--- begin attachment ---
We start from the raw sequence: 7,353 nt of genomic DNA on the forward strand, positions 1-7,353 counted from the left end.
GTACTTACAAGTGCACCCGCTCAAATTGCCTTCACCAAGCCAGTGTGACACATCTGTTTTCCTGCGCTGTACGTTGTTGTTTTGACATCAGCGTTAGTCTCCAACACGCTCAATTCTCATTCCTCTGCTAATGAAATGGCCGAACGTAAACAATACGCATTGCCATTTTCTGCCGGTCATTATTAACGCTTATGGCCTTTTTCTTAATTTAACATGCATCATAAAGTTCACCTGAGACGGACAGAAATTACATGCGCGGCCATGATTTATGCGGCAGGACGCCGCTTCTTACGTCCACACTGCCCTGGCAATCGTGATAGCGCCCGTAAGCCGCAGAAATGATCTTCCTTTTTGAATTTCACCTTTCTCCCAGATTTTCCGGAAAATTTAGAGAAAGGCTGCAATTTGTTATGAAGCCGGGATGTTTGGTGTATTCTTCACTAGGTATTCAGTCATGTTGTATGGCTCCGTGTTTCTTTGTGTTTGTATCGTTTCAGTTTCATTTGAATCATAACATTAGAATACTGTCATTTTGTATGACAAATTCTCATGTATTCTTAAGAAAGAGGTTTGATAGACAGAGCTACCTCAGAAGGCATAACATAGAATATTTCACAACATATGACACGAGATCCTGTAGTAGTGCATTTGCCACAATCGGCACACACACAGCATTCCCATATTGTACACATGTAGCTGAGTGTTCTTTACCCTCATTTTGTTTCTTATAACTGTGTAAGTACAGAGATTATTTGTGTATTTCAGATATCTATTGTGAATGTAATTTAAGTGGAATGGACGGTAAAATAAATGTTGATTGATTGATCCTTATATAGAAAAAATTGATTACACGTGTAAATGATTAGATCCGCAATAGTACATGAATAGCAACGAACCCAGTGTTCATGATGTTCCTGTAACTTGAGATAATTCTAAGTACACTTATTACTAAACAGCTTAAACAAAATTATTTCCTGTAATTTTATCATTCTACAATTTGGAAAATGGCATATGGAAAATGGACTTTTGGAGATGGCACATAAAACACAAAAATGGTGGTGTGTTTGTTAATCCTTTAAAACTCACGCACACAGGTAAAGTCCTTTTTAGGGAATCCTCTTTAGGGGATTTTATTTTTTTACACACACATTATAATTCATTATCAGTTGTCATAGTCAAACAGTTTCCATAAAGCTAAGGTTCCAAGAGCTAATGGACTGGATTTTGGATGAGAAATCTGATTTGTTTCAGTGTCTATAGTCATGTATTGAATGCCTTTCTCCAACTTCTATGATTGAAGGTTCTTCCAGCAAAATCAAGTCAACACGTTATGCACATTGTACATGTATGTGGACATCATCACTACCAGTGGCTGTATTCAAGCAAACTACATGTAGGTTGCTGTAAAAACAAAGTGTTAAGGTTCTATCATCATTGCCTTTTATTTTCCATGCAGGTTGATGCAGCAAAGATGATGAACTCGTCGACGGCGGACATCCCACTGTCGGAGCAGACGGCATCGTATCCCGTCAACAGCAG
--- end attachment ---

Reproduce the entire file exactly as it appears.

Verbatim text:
We start from the raw sequence: 7,353 nt of genomic DNA on the forward strand, positions 1-7,353 counted from the left end.
GTACTTACAAGTGCACCCGCTCAAATTGCCTTCACCAAGCCAGTGTGACACATCTGTTTTCCTGCGCTGTACGTTGTTGTTTTGACATCAGCGTTAGTCTCCAACACGCTCAATTCTCATTCCTCTGCTAATGAAATGGCCGAACGTAAACAATACGCATTGCCATTTTCTGCCGGTCATTATTAACGCTTATGGCCTTTTTCTTAATTTAACATGCATCATAAAGTTCACCTGAGACGGACAGAAATTACATGCGCGGCCATGATTTATGCGGCAGGACGCCGCTTCTTACGTCCACACTGCCCTGGCAATCGTGATAGCGCCCGTAAGCCGCAGAAATGATCTTCCTTTTTGAATTTCACCTTTCTCCCAGATTTTCCGGAAAATTTAGAGAAAGGCTGCAATTTGTTATGAAGCCGGGATGTTTGGTGTATTCTTCACTAGGTATTCAGTCATGTTGTATGGCTCCGTGTTTCTTTGTGTTTGTATCGTTTCAGTTTCATTTGAATCATAACATTAGAATACTGTCATTTTGTATGACAAATTCTCATGTATTCTTAAGAAAGAGGTTTGATAGACAGAGCTACCTCAGAAGGCATAACATAGAATATTTCACAACATATGACACGAGATCCTGTAGTAGTGCATTTGCCACAATCGGCACACACACAGCATTCCCATATTGTACACATGTAGCTGAGTGTTCTTTACCCTCATTTTGTTTCTTATAACTGTGTAAGTACAGAGATTATTTGTGTATTTCAGATATCTATTGTGAATGTAATTTAAGTGGAATGGACGGTAAAATAAATGTTGATTGATTGATCCTTATATAGAAAAAATTGATTACACGTGTAAATGATTAGATCCGCAATAGTACATGAATAGCAACGAACCCAGTGTTCATGATGTTCCTGTAACTTGAGATAATTCTAAGTACACTTATTACTAAACAGCTTAAACAAAATTATTTCCTGTAATTTTATCATTCTACAATTTGGAAAATGGCATATGGAAAATGGACTTTTGGAGATGGCACATAAAACACAAAAATGGTGGTGTGTTTGTTAATCCTTTAAAACTCACGCACACAGGTAAAGTCCTTTTTAGGGAATCCTCTTTAGGGGATTTTATTTTTTTACACACACATTATAATTCATTATCAGTTGTCATAGTCAAACAGTTTCCATAAAGCTAAGGTTCCAAGAGCTAATGGACTGGATTTTGGATGAGAAATCTGATTTGTTTCAGTGTCTATAGTCATGTATTGAATGCCTTTCTCCAACTTCTATGATTGAAGGTTCTTCCAGCAAAATCAAGTCAACACGTTATGCACATTGTACATGTATGTGGACATCATCACTACCAGTGGCTGTATTCAAGCAAACTACATGTAGGTTGCTGTAAAAACAAAGTGTTAAGGTTCTATCATCATTGCCTTTTATTTTCCATGCAGGTTGATGCAGCAAAGATGATGAACTCGTCGACGGCGGACATCCCACTGTCGGAGCAGACGGCATCGTATCCCGTCAACAGCAG